Nadler in 2004: ‘Paper Ballots Are Extremely Susceptible to Fraud’

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Jerold Nadler admitted paper ballots are susceptible to fraud in 2004

A resurfaced C-SPAN video from 2004 shows Jerry Nadler fiercely opposing paper-based ballots during a Capitol Hill hearing.

At the hearing, a member of the public spoke in support of paper ballots, citing research by the Massachusetts Institute of Technology, which said hand-counted paper ballots to be “among the most reliable” voting methods.

But Nadler didn’t agree with that claim.

Paper ballots are extremely susceptible to fraud,” he said.

“And at least with the old clunky voting machines that we have in New York, the deliberate fraud is way down compared to paper.”

“When the machines break down, they vote on paper – they’ve had real problems,” he warned.

Nadler said “there’s gotta be a way of getting the best of our methodologies,” but offered no suggestion for an alternative voting method.

The woman from the audience doubled down on her support of paper ballots, “at least if there’s a miscount, you can discover it.”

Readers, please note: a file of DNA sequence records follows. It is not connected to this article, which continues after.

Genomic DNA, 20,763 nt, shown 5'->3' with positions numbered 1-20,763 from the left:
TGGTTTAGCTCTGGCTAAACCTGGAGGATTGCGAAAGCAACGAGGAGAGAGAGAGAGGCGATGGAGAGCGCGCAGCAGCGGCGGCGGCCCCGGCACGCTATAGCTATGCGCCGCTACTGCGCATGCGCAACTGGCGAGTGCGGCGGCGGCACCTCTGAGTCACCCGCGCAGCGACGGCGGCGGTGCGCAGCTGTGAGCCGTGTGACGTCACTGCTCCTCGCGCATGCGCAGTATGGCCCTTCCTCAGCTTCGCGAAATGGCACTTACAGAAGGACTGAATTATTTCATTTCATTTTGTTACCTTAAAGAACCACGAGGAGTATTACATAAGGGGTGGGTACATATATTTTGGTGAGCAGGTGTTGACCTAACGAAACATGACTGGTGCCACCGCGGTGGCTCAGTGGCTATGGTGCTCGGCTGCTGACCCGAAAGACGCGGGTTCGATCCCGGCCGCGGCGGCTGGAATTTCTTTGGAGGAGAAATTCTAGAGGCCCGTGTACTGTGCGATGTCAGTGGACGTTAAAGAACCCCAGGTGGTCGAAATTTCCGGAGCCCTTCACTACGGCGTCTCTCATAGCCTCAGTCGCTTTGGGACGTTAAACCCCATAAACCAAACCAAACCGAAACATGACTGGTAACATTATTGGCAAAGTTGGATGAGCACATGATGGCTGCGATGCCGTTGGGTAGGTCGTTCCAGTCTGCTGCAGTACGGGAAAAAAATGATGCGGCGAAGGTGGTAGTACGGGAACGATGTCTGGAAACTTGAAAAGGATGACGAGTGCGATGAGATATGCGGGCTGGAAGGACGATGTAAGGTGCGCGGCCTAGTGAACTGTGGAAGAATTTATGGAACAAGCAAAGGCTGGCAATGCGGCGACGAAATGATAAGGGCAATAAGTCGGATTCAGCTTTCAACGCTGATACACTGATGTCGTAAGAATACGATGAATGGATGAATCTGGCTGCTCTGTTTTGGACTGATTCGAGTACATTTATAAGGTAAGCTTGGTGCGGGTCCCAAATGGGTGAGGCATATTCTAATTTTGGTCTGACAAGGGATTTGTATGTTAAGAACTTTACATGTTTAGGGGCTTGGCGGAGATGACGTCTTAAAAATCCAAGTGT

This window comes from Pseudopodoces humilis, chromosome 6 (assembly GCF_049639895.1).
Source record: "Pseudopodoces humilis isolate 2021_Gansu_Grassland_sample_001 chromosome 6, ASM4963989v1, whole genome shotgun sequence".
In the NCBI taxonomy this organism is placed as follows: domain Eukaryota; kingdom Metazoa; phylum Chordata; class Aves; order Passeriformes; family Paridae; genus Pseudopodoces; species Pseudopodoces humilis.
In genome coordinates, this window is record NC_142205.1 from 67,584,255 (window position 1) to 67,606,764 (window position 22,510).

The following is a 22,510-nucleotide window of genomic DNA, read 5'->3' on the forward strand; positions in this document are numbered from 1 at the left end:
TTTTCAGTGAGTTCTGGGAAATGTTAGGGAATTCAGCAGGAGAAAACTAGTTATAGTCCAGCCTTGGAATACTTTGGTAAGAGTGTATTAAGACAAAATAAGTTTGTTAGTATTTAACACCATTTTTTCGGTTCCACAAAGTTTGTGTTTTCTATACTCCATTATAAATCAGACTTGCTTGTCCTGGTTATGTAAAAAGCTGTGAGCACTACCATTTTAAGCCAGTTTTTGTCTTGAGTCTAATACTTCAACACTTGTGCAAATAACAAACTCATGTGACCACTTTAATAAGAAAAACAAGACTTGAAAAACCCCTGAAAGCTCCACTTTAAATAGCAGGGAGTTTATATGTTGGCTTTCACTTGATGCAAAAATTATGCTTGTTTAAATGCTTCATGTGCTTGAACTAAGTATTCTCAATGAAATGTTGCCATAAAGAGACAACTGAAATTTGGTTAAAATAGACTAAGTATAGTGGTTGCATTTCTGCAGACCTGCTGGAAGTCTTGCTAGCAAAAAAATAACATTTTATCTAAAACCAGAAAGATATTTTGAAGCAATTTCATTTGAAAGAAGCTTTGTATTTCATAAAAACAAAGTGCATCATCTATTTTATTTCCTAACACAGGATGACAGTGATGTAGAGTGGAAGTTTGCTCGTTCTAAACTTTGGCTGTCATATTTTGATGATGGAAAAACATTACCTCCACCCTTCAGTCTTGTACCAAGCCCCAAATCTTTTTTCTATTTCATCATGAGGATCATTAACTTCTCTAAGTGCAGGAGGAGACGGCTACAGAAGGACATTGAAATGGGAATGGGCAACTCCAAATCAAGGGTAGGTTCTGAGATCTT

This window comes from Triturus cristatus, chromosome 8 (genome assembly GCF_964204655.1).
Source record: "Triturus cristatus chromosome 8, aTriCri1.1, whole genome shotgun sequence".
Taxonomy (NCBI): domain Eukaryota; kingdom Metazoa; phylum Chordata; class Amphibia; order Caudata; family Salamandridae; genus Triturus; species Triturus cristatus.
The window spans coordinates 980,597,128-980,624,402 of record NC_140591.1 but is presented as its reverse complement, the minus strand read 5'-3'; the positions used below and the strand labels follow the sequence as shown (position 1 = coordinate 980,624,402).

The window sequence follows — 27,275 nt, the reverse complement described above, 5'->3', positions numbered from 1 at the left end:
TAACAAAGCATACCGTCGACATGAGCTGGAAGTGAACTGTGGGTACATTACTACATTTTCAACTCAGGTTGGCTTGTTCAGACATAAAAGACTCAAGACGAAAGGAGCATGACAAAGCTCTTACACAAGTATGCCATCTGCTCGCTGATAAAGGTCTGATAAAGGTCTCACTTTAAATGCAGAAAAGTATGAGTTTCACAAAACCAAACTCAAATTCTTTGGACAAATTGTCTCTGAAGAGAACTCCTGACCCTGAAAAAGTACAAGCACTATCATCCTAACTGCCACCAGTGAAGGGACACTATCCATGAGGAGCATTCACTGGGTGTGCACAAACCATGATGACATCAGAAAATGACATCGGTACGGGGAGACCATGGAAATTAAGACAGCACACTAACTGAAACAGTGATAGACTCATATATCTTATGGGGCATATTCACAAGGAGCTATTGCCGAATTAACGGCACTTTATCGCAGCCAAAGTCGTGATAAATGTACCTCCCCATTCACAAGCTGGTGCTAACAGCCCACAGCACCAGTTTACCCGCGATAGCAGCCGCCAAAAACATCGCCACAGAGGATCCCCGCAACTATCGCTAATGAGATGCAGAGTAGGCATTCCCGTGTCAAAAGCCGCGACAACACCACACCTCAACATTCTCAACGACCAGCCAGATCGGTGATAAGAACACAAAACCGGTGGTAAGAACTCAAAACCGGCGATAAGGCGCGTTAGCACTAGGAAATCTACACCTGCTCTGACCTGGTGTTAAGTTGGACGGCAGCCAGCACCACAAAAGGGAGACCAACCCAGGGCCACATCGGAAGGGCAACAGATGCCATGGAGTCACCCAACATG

“You can’t discover miscounts with these machines.”

Nadler then suggested an “optical scan with paper” as a compromise solution.

This method is where paper ballots are scanned electronically to count the votes.

“I want a paper trail; I want paper somewhere,” Nadler said.

“But pure paper with no machines? I can show you experience which would make your head spin.”

WATCH: reports: Last week, however, Nadler tweeted a message slamming Trump’s stance on Michigan sending out applications for absentee ballots, writing “there’s nothing rogue about encouraging Americans to participate in elections — you’re just worried that they won’t vote for you.”

On Wednesday morning, Nadler responded to the video after Eric Trump tweeted it out.

“Eric! So good to hear from you, I had forgotten all about you but hope you are doing okay,” Nadler’s tweet read, “Love the video of me talking about the need for a paper trail to ensure voting integrity. Mail-in or absentee ballots are a paper trail used by, among others, our men and women in uniform.”

Sean Adl-Tabatabai
About Sean Adl-Tabatabai 17678 Articles
Having cut his teeth in the mainstream media, including stints at the BBC, Sean witnessed the corruption within the system and developed a burning desire to expose the secrets that protect the elite and allow them to continue waging war on humanity. Disturbed by the agenda of the elites and dissatisfied with the alternative media, Sean decided it was time to shake things up. Knight of Joseon (